A few months back I resumed my role as a member of the writing team for "Living Life" - a daily devotional based in South Korea. A recent assignment from 1 Corinthians 14 had me in a bit of a pickle. 1 Corinthians 14: 34-35 says the following quite plainly:
"Women should remain silent in the churches. They are not allowed to speak, but must be in submission, as the law says."
A casual and isolated reading of this passage can cause one to think Paul seeks to confine women to childlike silence in church. Yet, this can’t possibly be so as he already recognized the authority of women to pray and prophecy in Chapter 11. We must remember that this letter was culturally embedded within a patriarchal worldview that placed a premium on public honor. This is where the Greco-Roman context comes into play. Paul was dealing with a community that had a baseline cultural assumption that men are more important than women. Assumptions of this nature are so deep - and often so natural that they go unnoticed as assumptions - that radical proposals for change are ineffective. You can't convince someone to run out of a burning kitchen if they can't smell the smoke. The fact that Paul would earlier commend women for their ability to prophecy and speak in tongues is itself a testament to his insistence that female involvement in church is vital.
You can appreciate the cultural quagmire Paul was in. He is convinced that the Gospel of Christ has ushered in a new era of relationship paradigms. Bigotry, misogyny, racism - all must bow to the Cross. Thus, this same man who wrote 1 Cor. 14 also wrote this in Galatians 3,
"There is neither Jew nor Gentile, neither slave nor free, nor is there male and female, for you are all one in Christ Jesus."
Paul isn't saying that socio-economic, race, and gender categories don't exist. He's saying that these categories are no longer to be areas of division. A further look into the entirety of 1 Cor. 14 assures us that Paul's concern is purely that of orderly and edifying worship not to subjugate a portion of the population. In Christ, all are welcome to be full citizens of the heavenly kingdom. All we can know for sure is that these women within this church were violating cultural propriety by their unending disruptions thereby publicly shaming their husbands. The (actually quite elegant) solution to maintaining ordered worship while ensuring these women's questions were answered was to encourage them to discuss this when at home.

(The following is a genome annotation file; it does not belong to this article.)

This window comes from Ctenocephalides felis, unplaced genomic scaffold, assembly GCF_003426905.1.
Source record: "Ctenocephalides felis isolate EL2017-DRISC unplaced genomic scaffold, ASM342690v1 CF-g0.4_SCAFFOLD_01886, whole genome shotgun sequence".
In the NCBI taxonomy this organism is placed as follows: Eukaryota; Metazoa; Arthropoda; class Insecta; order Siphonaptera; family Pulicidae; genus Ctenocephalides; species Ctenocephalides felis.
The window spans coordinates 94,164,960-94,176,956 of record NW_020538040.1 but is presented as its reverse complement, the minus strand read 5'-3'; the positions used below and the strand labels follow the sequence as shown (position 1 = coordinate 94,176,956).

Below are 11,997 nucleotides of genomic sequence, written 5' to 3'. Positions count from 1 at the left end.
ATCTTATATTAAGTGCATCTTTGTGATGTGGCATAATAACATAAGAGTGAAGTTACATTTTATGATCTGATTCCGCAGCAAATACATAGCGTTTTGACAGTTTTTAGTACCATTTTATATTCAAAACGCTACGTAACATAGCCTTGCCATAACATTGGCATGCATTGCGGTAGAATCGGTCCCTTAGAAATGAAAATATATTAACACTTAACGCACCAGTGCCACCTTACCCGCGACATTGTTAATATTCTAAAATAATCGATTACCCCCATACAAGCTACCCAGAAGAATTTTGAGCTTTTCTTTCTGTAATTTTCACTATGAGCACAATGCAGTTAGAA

So.... Superman ,Batman , Spiderman Ironman...
Until recently the hero genre of film and literature has been preoccupied with men in leading roles: Superman, Batman, Ironman come to mind. While there is still much progress to be made towards true equality women heroes are beginning to emerge on the cultural stage. The truth is women have always been heroes, it’s just that their acknowledgement has been long overdue. It shouldn’t be all that surprising to see that the early Christian church is indebted to women heroes of its own. For those looking to read first-hand accounts of women leadership in the Early Christian Church I recommend picking up Elizabeth Clark's book "Women in the Early Church". You might be surprised to see just how significant their roles were at times. For the sake of time I'd like to offer a few examples.
Perpetua and Felicitas
Perpetua and Felicitas are two of the most courageous martyrs in Christian history. Rather than renounce their faith for the sake of living they continued in prison so that their fellow believers would be emboldened. These women considered their persecution to be a means by which the Gospel could be declared and Christ’s victory demonstrated. Record states that during her execution Perpetua was trampled by a crazed cow; leaving her body all but broken. Still she stood upright, adjusted her clothing and retied her hair because loose hair was a sign of mourning, and this was a day of joy.
The brothers Basil the Great and Gregory of Nyssa are giants of 4th Century theology but even they sought insight from another with a considerable intellect; their sister Macrina. Macrina’s influence on her brother’s theological and ministerial work cannot be overstated. The monastic community she established in Pontus served as a model for her brother Basil and her counsel to Gregory supported him in making significant contributions to the doctrine of the Trinity.
Heroic women were essential to our Church’s legacy and they will continue to be.
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